Monday, June 6, 2022

REVIEW: WINGBACK MECHANICAL PEN & PENCIL

REVIEW: WINGBACK MECHANICAL PEN & PENCIL

From the UK comes Wingback, a small and relatively young EDC-focused brand with a strong focus on creating sustainable, durable products that last, manufactured on UK soil! 

Wingback's commitment to sustainability and durability is immediately noticeable when unpacking their flagship writing products: the Wingback Mechanical Pen and Mechanical Pencil. No materials are wasted on packaging, as the pens come wrapped in a simple but durable Wingback-branded cloth sleeve - ecological, saves on shipping, and practical too. I like it! 

In the hand, the solid metal construction of both pen and pencil immediately gives off a feeling of longevity. Though small in size, the pen and pencil have a surprising amount of density  (especially the Mechanical Pen!) and substance to them, in part due to the all-custom, fully metal internal mechanisms. 
REVIEW: WINGBACK MECHANICAL PEN & PENCIL
The design is kept very minimal, with a clear industrial and rugged look due to the knurled elements and pronounced, crisp chamfered edges all around. The surface of the mechanical pen(cil) is kept in its 'raw' machined state, you'll still be able to pick up on the CNC machining lines - which are extremely clean and precise. Going clipless is the only option here, so some uncontrolled rolling around on your desk is to be expected.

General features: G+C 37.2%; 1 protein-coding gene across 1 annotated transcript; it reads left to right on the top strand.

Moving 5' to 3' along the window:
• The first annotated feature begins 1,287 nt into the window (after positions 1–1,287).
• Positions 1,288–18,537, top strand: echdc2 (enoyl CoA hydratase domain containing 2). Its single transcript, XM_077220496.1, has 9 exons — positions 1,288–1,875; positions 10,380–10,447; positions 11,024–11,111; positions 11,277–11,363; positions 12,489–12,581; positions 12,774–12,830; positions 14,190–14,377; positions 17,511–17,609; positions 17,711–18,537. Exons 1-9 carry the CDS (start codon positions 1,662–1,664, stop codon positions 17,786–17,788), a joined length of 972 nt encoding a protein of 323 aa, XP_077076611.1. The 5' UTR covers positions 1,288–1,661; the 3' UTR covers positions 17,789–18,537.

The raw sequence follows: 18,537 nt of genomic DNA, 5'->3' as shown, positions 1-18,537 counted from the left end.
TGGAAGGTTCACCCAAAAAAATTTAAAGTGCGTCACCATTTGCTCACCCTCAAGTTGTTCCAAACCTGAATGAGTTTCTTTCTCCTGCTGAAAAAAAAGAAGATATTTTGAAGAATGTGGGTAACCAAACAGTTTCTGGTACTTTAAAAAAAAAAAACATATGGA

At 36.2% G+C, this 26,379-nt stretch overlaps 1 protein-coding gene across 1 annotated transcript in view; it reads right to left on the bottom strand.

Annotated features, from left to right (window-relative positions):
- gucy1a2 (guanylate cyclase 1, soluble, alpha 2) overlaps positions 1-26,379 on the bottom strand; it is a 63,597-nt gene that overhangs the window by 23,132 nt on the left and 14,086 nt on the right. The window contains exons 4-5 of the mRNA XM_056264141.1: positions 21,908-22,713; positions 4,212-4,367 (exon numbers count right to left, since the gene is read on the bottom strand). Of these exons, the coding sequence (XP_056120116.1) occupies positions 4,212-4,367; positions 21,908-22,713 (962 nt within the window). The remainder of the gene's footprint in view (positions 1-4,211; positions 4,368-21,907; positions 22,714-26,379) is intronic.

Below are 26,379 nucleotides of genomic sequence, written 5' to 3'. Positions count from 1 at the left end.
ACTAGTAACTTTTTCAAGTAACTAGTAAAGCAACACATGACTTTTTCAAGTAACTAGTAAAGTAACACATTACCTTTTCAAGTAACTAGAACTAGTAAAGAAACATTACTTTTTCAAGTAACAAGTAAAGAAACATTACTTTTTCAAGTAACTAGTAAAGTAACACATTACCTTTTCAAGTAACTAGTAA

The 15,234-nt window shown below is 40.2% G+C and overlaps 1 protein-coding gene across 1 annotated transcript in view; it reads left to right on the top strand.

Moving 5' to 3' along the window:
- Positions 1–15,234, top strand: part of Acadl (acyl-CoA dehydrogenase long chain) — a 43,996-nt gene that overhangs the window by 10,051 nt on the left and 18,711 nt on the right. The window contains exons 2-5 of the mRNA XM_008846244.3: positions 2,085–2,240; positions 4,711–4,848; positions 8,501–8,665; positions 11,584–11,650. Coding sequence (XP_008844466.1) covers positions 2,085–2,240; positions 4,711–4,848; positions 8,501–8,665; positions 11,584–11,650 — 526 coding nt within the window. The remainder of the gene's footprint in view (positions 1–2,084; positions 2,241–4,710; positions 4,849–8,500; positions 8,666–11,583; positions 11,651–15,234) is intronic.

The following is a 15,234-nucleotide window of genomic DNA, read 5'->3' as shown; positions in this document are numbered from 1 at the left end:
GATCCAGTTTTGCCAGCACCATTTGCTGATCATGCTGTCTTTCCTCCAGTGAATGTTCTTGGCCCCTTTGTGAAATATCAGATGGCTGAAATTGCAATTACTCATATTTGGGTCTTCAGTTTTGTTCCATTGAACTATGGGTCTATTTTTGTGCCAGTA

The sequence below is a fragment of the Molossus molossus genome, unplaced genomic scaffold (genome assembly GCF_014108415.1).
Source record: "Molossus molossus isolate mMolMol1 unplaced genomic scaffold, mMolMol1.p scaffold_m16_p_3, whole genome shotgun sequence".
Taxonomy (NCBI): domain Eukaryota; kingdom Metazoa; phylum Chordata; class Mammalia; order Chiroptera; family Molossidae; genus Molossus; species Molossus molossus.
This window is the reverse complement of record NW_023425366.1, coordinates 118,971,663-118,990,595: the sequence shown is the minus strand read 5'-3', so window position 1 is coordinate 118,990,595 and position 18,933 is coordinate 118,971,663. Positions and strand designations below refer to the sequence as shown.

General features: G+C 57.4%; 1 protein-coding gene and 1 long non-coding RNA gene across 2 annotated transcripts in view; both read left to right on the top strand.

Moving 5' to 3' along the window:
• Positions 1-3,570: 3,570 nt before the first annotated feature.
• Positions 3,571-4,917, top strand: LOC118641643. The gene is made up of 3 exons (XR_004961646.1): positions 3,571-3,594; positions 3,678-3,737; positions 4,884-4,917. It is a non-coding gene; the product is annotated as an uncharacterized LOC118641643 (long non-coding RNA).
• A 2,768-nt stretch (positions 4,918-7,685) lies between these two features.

Wingback's entire product portfolio (which isn't super extensive, but still) is characterized by the same design language. Pronounced knurling, industrial rugged designs, and three distinct colorways to choose from: raw brass, raw stainless steel, or black-coated steel (a tough tungsten-carbide coating). Even some of their leather goods feature machined metal accents that tie their product designs together. I quite enjoy that level of consistency.
REVIEW: WINGBACK MECHANICAL PEN & PENCIL
... Although there's also one inconsistency on the Mechanical Pen that does look somewhat out of place. There's a subtle, yet noticeable (both tactile and visual) difference between the knurling on the section and the twist mechanism of the pen. The section's texture is less deeply cut and less aggressive to your fingers. It still adds some grip (though not as much as with more pronounced knurling), and it's more comfortable to hold for longer periods of time. Yet I don't quite understand why they didn't just match the texture on the twist mechanism.
REVIEW: WINGBACK MECHANICAL PEN & PENCIL
L to R: Kaweco Sport, Tactile Turn Glider, Ensso Giro, Karas EDK, Modern Fuel Pen, Wingback Mechanical Pen, Wingback Mechanical Pencil, Lamy 2000, Lamy Safari
The Wingback Mechanical Pen and Pencil are much smaller than I originally anticipated. I guess it's just one of those designs that don't really convey scale very well in pictures. Hence, the above size comparison ought to bring some clarification. As you can see, Wingback's pen design is quite compact in nature, hovering in-between full-sized and truly pocket-sized pens.
REVIEW: WINGBACK MECHANICAL PEN & PENCIL
REVIEW: WINGBACK MECHANICAL PEN & PENCIL
So, how 'pocketable' are we talking then? Both Mechanical Pen and Pencil share identical dimensions: 11.8cm (4.64") in length and 10 mm (0.39") in diameter. They do differ in weight, though. The pencil is the lightest, as the much larger mechanism takes up most of the internal space, whereas the pen is machined much thicker on the inside (which is what gives the pen that very dense feeling!). This translates into a weight of around 37 grams for the pencil (still by no means light for such a compact pencil!) and 50 grams for the pen. Of course, the choice between steel or brass will also make a slight difference (the brass options being heavier), though it'll only differ a few grams.